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Falls Prevention Awareness September 2020

Falls don't "just happen," and people don't fall because they get older. Every 15 seconds, an older adult is seen in an Emergency Department for a fall-related injury. Falls are the leading cause of both fatal and nonfatal injuries for those aged 65 and over. The chances of falling and of being seriously injured in a fall increase with age.



According to the Centers for Disease Control and Prevention (CDC), falls are the leading cause of fatal and nonfatal injuries in people age 65 and older. Common injuries due to falls are head injuries, shoulder and forearm fractures, spine fractures, pelvic fractures, and hip fractures.


Studies show that a combination of interventions can significantly reduce falls among older adults. Experts recommend:

  • A physical activity regimen with balance, strength training, and flexibility components.

  • Consulting with a health professional about getting a fall risk assessment.

  • Having medications reviewed periodically.

  • Getting eyes checked annually.

  • Making sure the home environment is safe and supportive.

  • New research also suggests hearing loss should be routinely assessed

Falls are the leading cause of injury deaths, unintentional injuries, and hospital admissions for trauma, among older adults. One in four Americans aged 65 years and older fall every year. Falls can take a serious toll on older adults’ quality of life and independence. Through lifestyle adjustments, evidence-based programs, and community partnerships, the number of falls among seniors can be reduced substantially.


According to the available data in 2015, in Maryland, there were 114, 045 ED visits for fall injuries among all ages. Of those, 28,838 were among older adults aged 65 years or older representing 25% of the total. In Maryland, there were 13,048 hospitalizations for this age group in the state of Maryland and 525 adults 65 years or older died in fall-related incidents in Maryland.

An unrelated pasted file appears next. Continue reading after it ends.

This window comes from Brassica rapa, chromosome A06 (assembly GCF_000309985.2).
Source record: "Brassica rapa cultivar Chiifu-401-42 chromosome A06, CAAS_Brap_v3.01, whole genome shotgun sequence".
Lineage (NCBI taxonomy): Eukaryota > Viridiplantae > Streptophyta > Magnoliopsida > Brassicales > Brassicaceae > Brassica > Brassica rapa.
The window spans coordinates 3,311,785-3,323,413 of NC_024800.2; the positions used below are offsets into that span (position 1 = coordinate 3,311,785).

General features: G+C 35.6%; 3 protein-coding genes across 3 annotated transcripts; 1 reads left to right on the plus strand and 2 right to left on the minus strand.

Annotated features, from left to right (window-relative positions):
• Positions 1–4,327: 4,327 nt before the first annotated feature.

In July 2009 The Maryland Falls Free Coalition: Making a difference to address fall prevention was established to address the issue of falls in Maryland. The coalition’s overarching goal is to reduce falls and fall related injuries among priority populations to improve quality of life. Their mission: Reduce the risks of falls among all Maryland residents by increasing awareness, implementing sustained evidence-based initiatives, and promoting policies that reduce falls. Their vision: Maryland citizens living active, independent, and fall-free lives. Individuals are encouraged to participate in fall prevention programs that focus on promoting healthy behaviors and creating safe environments.  Older adults can reduce their risk of falling by beginning a regular exercise program, making the home safer; having a health care provider review medications; and having their vision checked and corrected. Effective falls reduction programs address these multiple risk factors. BCDA senior centers offer a wide variety of evidenced based fall prevention programs and ongoing classes, for more information go online to www.baltimorecountymd.gov/Agencies/aging/healtheducation





*facts/data from the National Council on Aging, Centers for Disease Control and Living Well Center of Excellence


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